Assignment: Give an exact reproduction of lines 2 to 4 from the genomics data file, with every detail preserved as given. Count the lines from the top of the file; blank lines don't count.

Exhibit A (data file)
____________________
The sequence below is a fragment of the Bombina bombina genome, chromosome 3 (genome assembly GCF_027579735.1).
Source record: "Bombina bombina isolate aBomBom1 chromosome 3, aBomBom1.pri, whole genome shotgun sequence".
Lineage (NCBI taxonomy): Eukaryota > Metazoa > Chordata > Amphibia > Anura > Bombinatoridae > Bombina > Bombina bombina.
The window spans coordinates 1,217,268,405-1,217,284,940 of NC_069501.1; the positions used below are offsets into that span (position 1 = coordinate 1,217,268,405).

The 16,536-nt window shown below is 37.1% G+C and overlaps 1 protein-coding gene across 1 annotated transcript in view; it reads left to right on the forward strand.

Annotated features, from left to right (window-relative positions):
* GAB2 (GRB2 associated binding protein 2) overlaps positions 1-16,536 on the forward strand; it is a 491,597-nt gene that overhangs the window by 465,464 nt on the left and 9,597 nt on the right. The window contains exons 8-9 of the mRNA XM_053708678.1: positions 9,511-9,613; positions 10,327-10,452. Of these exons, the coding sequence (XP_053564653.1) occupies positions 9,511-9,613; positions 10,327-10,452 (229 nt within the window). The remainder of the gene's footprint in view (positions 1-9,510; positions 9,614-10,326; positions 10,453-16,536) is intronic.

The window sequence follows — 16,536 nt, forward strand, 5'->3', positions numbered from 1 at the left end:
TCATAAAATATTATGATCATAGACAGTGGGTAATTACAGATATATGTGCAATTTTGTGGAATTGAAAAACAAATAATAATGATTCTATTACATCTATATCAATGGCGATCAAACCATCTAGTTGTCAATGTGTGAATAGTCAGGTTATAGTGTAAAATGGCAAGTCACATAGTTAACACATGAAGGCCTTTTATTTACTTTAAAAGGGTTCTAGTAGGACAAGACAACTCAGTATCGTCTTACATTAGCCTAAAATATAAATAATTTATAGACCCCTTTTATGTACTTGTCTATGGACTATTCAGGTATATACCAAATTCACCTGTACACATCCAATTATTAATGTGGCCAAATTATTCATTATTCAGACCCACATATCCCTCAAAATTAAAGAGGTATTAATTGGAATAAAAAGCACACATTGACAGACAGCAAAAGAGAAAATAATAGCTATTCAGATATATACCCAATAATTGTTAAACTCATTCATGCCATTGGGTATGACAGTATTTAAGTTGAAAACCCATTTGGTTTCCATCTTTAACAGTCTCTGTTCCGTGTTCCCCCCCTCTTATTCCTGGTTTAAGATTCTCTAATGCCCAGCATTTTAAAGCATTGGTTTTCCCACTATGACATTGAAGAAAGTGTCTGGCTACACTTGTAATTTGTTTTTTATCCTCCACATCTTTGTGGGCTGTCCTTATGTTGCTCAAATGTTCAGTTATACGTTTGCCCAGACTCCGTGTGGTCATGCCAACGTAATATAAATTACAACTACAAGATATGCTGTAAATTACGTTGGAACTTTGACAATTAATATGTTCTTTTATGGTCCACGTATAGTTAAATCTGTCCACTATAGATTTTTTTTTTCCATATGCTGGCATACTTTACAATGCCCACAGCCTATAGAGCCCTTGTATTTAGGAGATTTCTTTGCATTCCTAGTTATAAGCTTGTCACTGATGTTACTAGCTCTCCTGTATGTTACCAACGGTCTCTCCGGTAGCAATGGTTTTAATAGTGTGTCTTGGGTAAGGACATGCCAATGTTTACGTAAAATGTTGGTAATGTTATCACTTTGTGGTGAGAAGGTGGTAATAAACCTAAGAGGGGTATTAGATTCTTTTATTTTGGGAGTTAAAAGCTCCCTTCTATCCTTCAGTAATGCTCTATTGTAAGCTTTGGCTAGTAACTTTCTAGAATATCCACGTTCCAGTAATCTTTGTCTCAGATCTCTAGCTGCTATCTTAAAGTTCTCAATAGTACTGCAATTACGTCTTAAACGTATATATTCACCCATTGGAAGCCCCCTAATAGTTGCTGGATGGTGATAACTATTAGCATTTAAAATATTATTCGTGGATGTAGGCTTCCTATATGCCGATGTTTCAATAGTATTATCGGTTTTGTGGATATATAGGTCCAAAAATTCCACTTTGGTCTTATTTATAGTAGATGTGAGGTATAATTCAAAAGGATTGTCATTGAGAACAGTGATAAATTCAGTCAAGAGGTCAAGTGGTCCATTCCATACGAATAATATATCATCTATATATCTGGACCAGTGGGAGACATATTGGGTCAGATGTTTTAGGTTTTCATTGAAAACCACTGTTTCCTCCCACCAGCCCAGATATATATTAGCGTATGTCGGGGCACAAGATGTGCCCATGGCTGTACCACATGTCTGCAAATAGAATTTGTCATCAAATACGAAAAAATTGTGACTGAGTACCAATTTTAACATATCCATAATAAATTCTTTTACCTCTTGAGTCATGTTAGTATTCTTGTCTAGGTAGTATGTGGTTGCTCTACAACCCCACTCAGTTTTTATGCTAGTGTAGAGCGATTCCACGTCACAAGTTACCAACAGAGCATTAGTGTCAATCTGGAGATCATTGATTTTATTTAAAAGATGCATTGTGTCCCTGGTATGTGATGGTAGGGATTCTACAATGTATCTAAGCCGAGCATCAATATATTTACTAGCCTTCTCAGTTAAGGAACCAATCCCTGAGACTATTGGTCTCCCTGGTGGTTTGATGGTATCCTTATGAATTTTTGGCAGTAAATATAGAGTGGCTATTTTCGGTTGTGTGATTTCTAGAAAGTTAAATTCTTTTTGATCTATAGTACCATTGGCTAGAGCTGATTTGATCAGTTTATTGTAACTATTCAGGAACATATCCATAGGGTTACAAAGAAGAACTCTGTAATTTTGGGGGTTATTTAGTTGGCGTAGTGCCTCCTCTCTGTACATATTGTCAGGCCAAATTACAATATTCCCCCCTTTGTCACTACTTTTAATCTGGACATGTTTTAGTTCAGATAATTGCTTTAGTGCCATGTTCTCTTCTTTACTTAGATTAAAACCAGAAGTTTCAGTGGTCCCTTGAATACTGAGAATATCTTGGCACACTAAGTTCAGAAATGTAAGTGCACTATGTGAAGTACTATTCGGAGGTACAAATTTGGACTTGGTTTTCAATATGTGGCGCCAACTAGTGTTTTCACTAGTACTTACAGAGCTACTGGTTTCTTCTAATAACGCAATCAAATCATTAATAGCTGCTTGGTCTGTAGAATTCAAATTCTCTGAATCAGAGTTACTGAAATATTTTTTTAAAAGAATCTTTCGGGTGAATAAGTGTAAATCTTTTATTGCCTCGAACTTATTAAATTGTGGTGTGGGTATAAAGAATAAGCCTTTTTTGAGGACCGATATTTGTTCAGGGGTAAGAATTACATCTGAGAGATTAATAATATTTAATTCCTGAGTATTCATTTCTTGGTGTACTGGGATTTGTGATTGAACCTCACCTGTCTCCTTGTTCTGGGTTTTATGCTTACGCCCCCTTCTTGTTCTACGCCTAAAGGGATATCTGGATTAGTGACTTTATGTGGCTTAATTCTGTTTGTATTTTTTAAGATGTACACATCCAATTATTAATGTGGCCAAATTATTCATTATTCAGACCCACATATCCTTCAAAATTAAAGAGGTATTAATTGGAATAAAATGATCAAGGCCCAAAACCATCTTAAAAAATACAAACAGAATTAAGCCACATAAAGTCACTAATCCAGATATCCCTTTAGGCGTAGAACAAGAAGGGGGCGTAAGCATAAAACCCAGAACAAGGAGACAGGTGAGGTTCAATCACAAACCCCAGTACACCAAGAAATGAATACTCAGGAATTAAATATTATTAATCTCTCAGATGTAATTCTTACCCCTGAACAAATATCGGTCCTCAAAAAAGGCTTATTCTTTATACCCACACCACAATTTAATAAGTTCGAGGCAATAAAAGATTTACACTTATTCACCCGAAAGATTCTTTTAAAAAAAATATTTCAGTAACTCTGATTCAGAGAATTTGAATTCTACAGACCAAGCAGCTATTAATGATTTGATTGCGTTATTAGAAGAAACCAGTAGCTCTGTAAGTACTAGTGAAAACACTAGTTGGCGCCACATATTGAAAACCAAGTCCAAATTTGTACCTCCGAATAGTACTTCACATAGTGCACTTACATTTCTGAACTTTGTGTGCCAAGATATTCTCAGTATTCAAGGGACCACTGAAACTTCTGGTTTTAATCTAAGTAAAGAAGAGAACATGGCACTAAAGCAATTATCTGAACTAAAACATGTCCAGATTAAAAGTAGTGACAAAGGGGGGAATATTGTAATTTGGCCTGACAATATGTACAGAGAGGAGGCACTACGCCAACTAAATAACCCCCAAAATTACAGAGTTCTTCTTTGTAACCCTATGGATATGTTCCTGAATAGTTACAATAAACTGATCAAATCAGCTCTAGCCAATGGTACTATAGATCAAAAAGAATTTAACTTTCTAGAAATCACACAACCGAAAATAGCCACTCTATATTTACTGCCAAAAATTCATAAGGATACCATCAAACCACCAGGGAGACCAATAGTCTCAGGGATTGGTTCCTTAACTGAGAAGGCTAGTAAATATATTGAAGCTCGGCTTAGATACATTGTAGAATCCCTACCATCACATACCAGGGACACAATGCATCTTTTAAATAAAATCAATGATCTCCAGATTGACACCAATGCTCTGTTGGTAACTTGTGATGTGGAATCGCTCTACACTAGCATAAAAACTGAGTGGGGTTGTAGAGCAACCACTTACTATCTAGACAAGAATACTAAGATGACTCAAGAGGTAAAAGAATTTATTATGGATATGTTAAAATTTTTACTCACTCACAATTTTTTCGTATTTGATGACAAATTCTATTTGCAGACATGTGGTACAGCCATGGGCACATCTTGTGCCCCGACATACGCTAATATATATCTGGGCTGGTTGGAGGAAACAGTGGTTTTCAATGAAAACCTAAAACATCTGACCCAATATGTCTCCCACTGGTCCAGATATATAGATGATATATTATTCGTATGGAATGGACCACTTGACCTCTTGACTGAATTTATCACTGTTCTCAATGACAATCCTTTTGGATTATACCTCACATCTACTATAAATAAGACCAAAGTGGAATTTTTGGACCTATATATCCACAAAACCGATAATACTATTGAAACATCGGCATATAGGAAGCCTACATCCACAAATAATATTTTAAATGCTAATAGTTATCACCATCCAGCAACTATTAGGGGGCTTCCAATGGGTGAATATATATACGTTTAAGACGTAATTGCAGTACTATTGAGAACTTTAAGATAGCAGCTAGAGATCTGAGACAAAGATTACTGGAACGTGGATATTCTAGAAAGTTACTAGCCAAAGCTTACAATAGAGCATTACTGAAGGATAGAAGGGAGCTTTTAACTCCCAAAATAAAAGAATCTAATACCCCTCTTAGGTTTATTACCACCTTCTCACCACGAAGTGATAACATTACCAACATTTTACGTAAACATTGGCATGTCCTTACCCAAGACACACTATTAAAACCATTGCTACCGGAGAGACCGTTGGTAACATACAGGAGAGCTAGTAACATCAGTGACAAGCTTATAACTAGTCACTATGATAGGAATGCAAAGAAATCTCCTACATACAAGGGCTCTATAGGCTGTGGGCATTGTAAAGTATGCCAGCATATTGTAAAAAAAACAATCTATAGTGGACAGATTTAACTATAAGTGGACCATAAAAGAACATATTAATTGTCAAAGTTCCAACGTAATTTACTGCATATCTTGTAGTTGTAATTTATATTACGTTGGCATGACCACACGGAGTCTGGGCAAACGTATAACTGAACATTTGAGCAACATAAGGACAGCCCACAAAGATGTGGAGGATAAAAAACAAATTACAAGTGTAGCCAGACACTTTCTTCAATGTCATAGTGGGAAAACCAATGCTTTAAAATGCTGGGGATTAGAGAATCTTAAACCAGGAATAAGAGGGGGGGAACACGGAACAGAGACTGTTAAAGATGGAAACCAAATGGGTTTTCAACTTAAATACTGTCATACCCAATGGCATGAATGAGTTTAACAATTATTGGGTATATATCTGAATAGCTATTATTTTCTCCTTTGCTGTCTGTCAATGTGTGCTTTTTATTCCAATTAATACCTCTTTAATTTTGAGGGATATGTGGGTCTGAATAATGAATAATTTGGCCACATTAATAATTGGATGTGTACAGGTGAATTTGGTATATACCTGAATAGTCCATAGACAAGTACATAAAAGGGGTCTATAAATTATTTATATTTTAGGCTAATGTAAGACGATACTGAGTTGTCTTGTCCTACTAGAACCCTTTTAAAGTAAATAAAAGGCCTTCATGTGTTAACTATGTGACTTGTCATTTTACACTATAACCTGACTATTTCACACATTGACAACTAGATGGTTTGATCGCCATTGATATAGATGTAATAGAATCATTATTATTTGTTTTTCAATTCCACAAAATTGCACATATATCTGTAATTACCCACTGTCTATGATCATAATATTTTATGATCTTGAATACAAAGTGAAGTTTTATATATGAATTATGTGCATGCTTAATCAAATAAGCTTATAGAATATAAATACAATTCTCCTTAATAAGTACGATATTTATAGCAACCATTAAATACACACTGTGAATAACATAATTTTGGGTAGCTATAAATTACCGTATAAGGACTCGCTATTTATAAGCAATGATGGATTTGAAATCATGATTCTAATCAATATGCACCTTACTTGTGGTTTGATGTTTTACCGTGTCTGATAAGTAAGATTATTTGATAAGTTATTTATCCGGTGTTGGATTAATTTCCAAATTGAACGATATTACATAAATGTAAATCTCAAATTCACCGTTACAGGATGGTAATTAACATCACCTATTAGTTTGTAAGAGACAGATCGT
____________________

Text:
Source record: "Bombina bombina isolate aBomBom1 chromosome 3, aBomBom1.pri, whole genome shotgun sequence".
Lineage (NCBI taxonomy): Eukaryota > Metazoa > Chordata > Amphibia > Anura > Bombinatoridae > Bombina > Bombina bombina.
The window spans coordinates 1,217,268,405-1,217,284,940 of NC_069501.1; the positions used below are offsets into that span (position 1 = coordinate 1,217,268,405).